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There are 29.5 million businesses in the United States, but more than 80% are considered non-employers[i] and most will never hire an employee. They’re owned and operated by a single person who will always be an army of one, either because of their personal preferences or the type of business they run.
The remaining 20% of businesses grow and need to hire more employees. These might be salespeople to introduce the company to new customers or those responsible for delivering products and services.
Hiring the right employees and retaining them is crucial to the operation of a small business. Research shows that 81% of business owners say “turnover is a costly problem.” The #1 impact of losing employees is the impact and delays to customer’s product or service delivery.[ii] If this sounds like a challenge you have, it’s time to look at who you are hiring and their role within the company.
Here’s a scenario. You started a business, probably in an industry you had already had deep expertise in. You landed your first few clients who were happy with your service. They recommended you to other businesses, which was very exciting. Your business grew, and word of mouth on your fantastic customer service grew with it.
Now, maybe six months or a year later, things were going great. Almost too great. You were so busy you could barely keep up. Your phone was always ringing as customers called asking for your product or service, and new customers called based on referrals. Customer satisfaction is one of the Eight Key Drivers of Company Value, which is why it was/is important to keep your customers happy, but it was hard to keep up by yourself.
The solution was to hire someone to help manage the load, right?
This seemed like a logical conclusion. Short of inventing more hours in the day, the next best option is to take the available hours and add more people to it, right?
But prematurely hiring is where many business owners make a critical mistake.
Before you posted that job ad, did you take a minute to look closely at your business? When you hired someone, what did you train them to do? If you offered various products or services, did you teach this new person to do some or all of them? Did you want them to do all of them?
Fast forward to the present. If you compare the business you started and the one you’re running now, odds are good you’re going to notice some differences. You probably set out with an idea for one service or product, but as time went on, customers started to ask for variations or related offerings, and either out of natural enthusiasm or a fear of saying no, you took those on too.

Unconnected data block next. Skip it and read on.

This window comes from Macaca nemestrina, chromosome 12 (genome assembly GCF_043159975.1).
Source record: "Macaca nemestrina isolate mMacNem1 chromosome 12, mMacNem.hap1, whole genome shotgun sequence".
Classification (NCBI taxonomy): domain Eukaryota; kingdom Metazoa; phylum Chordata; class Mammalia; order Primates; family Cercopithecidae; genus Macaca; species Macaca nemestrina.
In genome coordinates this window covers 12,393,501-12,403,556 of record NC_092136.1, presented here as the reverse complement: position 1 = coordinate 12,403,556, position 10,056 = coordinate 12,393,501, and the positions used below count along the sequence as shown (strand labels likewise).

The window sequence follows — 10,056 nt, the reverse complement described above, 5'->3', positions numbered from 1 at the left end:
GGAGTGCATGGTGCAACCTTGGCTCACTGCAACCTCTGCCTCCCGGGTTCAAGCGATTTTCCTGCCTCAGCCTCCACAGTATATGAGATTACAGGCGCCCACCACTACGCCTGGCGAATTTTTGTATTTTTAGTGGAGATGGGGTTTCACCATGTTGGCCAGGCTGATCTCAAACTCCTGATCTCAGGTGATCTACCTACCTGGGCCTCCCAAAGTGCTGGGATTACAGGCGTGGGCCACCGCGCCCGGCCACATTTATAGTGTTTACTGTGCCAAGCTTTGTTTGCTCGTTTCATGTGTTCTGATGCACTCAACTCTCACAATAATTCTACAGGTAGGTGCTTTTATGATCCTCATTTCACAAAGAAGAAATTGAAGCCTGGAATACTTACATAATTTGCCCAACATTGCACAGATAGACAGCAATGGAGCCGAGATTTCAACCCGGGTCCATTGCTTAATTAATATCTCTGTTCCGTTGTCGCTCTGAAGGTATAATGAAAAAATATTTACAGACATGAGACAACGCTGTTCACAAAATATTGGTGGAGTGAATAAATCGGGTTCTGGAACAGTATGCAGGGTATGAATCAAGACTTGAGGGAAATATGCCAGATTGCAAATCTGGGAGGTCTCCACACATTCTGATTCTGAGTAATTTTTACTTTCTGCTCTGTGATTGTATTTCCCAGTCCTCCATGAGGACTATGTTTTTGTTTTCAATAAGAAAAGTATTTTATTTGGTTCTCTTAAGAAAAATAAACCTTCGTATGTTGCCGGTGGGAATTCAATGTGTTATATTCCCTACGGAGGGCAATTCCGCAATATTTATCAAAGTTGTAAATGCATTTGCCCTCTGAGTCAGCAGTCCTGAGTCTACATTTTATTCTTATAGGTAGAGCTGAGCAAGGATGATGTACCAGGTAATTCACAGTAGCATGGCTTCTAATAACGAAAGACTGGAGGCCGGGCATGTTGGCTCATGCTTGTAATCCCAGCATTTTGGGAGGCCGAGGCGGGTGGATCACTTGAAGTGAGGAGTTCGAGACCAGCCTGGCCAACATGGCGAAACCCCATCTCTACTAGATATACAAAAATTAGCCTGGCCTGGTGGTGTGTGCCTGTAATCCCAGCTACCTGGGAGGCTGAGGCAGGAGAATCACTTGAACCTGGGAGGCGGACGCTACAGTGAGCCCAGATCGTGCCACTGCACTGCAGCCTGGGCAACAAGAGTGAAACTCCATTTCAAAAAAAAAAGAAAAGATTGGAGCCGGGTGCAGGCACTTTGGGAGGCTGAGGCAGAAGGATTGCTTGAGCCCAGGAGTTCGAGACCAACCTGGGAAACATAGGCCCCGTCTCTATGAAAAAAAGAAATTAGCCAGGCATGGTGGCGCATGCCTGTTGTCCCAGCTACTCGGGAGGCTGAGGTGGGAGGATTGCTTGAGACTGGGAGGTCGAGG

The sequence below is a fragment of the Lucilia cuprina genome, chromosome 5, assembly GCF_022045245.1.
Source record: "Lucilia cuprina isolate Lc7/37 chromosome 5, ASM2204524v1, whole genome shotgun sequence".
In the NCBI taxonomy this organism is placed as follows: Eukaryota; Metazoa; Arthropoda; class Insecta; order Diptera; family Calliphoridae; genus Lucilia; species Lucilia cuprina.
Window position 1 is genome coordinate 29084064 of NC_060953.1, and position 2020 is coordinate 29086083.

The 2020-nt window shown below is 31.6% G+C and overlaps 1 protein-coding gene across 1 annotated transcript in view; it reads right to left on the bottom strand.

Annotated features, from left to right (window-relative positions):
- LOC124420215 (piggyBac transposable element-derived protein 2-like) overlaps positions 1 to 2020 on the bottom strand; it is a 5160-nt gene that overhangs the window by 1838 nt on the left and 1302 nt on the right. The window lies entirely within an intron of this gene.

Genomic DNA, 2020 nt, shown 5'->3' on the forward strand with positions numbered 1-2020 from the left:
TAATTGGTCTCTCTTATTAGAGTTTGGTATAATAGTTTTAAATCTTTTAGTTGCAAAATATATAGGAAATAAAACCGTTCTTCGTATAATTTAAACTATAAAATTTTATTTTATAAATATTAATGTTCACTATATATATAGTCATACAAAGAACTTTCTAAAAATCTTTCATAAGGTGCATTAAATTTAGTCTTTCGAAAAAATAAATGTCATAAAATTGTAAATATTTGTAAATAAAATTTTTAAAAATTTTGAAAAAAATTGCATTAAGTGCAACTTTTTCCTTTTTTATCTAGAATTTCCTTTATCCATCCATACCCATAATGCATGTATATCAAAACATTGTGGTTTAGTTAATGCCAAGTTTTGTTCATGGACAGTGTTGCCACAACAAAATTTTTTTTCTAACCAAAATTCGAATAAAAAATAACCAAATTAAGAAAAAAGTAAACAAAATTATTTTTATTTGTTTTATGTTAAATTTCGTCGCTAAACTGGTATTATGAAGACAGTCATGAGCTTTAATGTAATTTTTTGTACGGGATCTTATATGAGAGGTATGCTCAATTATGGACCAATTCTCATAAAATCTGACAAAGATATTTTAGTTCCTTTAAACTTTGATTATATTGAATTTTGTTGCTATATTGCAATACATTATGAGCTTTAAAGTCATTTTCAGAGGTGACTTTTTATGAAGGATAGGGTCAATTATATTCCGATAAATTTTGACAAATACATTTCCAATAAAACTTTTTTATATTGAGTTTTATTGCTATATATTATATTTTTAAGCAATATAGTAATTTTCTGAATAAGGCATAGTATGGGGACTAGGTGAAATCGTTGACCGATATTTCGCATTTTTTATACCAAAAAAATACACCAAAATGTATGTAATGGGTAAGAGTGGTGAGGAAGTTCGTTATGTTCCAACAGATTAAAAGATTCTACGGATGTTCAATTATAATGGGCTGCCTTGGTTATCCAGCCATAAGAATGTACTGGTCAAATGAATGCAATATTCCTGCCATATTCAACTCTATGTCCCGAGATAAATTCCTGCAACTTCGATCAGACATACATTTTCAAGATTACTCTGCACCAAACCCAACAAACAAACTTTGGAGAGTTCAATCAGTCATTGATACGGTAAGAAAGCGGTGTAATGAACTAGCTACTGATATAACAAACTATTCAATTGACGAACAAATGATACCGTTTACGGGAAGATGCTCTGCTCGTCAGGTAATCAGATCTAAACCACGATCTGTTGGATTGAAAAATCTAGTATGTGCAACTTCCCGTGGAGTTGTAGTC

Now, you’re offering multiple products and services that you didn’t initially plan to make part of your business. Some of them might feel like a good fit. Others are things you’re less comfortable with but keeping the clients happy is your number one priority, so you’re making it work and training your staff to do the same.
The lack of direction can be challenging and uncomfortable for most employees. Your leadership starts to feel stretched and unfocused as you’re all pulled in too many directions at once. They become stressed, dissatisfied, and eventually leave.
Mitch Durfee is a US Army Combat Veteran. He served in Iraq and Afghanistan. When he left the service, he moved back to Vermont and started a business, Grunts Move Junk. The idea was to be a moving and junk removal company staffed entirely by veterans. From the outset, things looked great. The company was popular, and Mitch’s customer service and work ethic meant that customers asked for more.
Suddenly Grunts Move Junk was offering a whole bunch of different services. Along with junk and moving, they were painting, landscaping, offering snow removal, and carpentry. Soon they were doing full-blown renovation and contracting work. The business hit $1.4 million and had 20 employees.
It sounds like Mitch was a self-made success story.
In fact, during his interview on Built to Sell Radio, Mitch describes how, beneath the handsome top-line revenue number, things were not great. With customers waiting until Mitch hit specific construction milestones before they paid, he was $100,000 in debt. His services were so in demand that he was sometimes working through the night just to clear snow from people’s driveways, but he had no more money to pay new staff.